We were not supposed to be at Coimbatore for more than a day. That’s another story that we ended up spending more than a week here!
After an exciting & visually satisfying flight from Nizamabad which first took us to Vijayawada & then along the coast of Bay of Bengal we landed at the Coimbatore airport by noon. A lifesize sculpture of a family of elephants installed at the Arrival Hall depicted the local fauna found in abundance in these regions.
Coimbatore is famous for many things. But one couldn’t be in this city & not visit the Adiyogi! So a quick lunch at the hotel later we were on our way to the Isha Foundation to view the globally famous bust of Shiva that I had only seen in pictures so far.
Isha Foundation is a non-profit, spiritual organisation founded in 1992 near Coimbatore, India, by Jaggi Vasudev. It hosts the Isha Yoga Centre, which offers yoga programs under the name Isha Yoga. The foundation is run “almost entirely” by volunteers. The word isha means “the formless divine”.
The statue was built using 20,000 individual iron plates supplied by the Steel Authority of India and weighs around 500 tonnes. It has been recognised as the “Largest Bust Sculpture” by Guinness World Records. A consecrated Shivalinga, Yogeshwar Linga, is placed at its base. It was inaugurated on Mahashivaratri, 24 February 2017, by the Prime Minister of India, Narendra Modi.
It took about an hour’s drive through the city & coconut trees studded roads to reach the entrance to the Isha complex.
Surprise, surprise! The gate was barricaded & a guard there was busy explaining to the unsuspecting visitors that the place was under a Covid lockdown because of weekend (it was a Sunday) & pointing to a notice board put up there!
I wasn’t going to let this rare opportunity slip by so easily! A hint from the guard that a recommendation from the Isha PR department might help was just what I needed. A call went out to an Army batchmate Col Mangesh Wankhede (bless the defence services for fostering such strong bonds) & an hour later we were on our way inside. Good ol’ Mangu had weaved his magic 🙂
An escort led us on his mototcycle through a clean cobbled road lined with trees & then I saw Shiva.
It was still a little distance away but seemed to hold an unexplained magnetic charm attracting us closer towards it. We continued following our guide & were soon close to the statue.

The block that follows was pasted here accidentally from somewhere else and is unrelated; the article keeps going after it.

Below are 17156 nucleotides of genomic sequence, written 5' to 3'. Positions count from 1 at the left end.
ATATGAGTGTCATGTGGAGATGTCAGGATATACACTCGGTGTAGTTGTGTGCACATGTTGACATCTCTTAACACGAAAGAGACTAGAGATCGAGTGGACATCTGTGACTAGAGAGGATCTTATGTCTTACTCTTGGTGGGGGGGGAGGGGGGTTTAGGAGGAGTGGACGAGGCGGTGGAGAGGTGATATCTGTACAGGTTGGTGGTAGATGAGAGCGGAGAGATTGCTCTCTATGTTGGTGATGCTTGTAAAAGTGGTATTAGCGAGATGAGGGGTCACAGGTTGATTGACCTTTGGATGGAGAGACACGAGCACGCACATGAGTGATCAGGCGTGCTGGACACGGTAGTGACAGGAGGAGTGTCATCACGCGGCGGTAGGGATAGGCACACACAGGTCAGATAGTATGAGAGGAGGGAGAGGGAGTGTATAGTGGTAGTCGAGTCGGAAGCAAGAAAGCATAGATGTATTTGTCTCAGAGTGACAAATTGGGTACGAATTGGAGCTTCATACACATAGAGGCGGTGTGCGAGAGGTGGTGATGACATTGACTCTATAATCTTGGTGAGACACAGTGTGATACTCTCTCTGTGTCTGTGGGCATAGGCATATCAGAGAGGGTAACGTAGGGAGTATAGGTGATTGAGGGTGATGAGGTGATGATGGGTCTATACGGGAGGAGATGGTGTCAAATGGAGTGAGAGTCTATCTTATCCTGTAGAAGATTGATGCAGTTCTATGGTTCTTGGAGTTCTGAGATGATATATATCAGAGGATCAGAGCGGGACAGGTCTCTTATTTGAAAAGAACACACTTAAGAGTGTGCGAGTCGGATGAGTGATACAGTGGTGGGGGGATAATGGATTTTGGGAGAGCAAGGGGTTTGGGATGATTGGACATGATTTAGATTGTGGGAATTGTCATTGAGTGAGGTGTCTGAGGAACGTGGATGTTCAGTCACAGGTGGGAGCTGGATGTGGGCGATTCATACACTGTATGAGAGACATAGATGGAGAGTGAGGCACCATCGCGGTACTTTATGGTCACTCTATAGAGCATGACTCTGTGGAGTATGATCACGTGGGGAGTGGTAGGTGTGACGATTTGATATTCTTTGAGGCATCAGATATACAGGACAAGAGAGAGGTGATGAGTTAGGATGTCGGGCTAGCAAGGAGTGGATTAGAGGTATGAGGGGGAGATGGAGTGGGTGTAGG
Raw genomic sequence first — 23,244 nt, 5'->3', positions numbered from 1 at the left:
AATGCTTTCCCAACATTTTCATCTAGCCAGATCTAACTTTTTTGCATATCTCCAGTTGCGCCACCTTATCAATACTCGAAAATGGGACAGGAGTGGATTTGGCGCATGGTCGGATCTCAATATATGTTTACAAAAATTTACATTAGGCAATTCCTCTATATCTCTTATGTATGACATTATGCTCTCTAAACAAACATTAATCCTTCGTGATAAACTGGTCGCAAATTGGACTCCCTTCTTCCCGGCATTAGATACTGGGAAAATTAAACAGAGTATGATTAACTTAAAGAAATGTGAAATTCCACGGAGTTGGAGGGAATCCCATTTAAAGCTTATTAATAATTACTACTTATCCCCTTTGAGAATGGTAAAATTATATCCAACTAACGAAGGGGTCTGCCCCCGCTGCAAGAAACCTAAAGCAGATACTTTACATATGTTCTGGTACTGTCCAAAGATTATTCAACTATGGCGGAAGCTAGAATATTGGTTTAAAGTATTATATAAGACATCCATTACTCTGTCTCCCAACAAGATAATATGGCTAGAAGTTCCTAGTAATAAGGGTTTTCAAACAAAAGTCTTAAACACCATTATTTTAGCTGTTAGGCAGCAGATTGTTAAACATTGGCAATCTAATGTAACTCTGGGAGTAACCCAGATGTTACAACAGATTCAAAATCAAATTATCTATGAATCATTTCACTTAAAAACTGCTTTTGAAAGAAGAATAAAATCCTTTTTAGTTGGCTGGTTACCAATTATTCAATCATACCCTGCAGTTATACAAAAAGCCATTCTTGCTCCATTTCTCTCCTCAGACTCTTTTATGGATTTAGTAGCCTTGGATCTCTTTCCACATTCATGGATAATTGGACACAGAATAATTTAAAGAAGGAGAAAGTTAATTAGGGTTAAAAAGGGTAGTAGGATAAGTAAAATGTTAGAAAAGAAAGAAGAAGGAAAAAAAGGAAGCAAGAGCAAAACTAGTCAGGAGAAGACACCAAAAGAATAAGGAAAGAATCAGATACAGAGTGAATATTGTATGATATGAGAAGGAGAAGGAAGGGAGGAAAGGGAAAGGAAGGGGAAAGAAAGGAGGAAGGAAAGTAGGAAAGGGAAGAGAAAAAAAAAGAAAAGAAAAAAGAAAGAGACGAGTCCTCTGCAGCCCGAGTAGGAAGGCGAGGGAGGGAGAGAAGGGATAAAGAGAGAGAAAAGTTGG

I jumped out of the car & was shooting pictures before the guide could even caution us that we had to confine ourselves to a particular area & not venture further because of covid restrictions.
Vasudev designed the 112-foot Adiyogi Shiva statue at the Isha Yoga Centre. The statue depicts Shiva as the first yogi or Adiyogi, and first Guru or Adi Guru, who offered yoga to humanity. It was established to inspire people towards inner well-being through yoga. Its height, 112 ft, symbolizes the 112 possibilities to attain moksha (liberation) that are mentioned in yogic culture and also the 112 chakras in the human system.
Words fall short in describing the statue. It holds you spellbound with its beauty, calms you with its peaceful expression & somehow makes a believer out of an atheist.
We could’ve stayed there much longer but as dark rain clouds were gathering all around we decided to have one last eyeful of the place & set course back for the hotel.
Like I said earlier, Coimbatore is much more than just the bust of Adiyogi. It is a city of temples, much as most of South India is, and one can be found every 500 metres. The region boasts of some of the world’s finest, grandest & richest temples which have to be seen to be believed.
While weaving our way back from the Isha Foundation to our hotel in the city we, quite accidentally, bumped into one such miniature gem – the Arulmigu Patteeswarar Swamy temple.
Perur Pateeswarar Temple is a Hindu temple dedicated to Shiva located at Perur, in western part of Coimbatore.The temple was built by Karikala chola in 2nd Century. The temple is located on the bank of the Noyyal River and has been patronized by poets like Arunagirinathar and Kachiappa Munivar. Lord Shiva, known as ‘Patteeswarar’, is the presiding deity of this temple together with his consort Parvati, who is known as ‘Pachainayaki’. The deity is believed to be ‘Swayambu Lingam’ (self emerged).
More details about the temple can be found here.
The temple was closed, again because of the weekend Covid restrictions & as such I could only admire its beauty from outside.
The temple complex also housed a couple of giant ‘Raths’ used for annual ceremonial processions which dwarfed me by their size.
A pond opposite the temple was used for important rituals such as Panguni Uthiratam.
On subsequent days our trips to the airport took us past a very pretty church which I had been wanting to stop by & photograph. I got such an opportunity one day & halted to learn a little about it.
A visit to the Coimbatore Diocese’s official webpage didn’t reveal much information besides saying that it would be updated soon. The Church nevertheless made for a beautiful picture.
The story wouldn’t be complete without a mention of the gastronomic extravaganza that we got a chance to indulge into here.
We had been staying at The Residency Towers, one of the best hotels in Coimbatore.
Its grand facade aside, the hotel had more treasures coming out of its kitchen. I don’t count myself as a food photographer but the sights & aromas of those delicacies almost made me one! Here are a few samplers 🙂
That kind of rounds off my account of the city proper. Of course there were many more places of interest that Coimbatore offered but we were here for flying so let me talk about that in my next blog.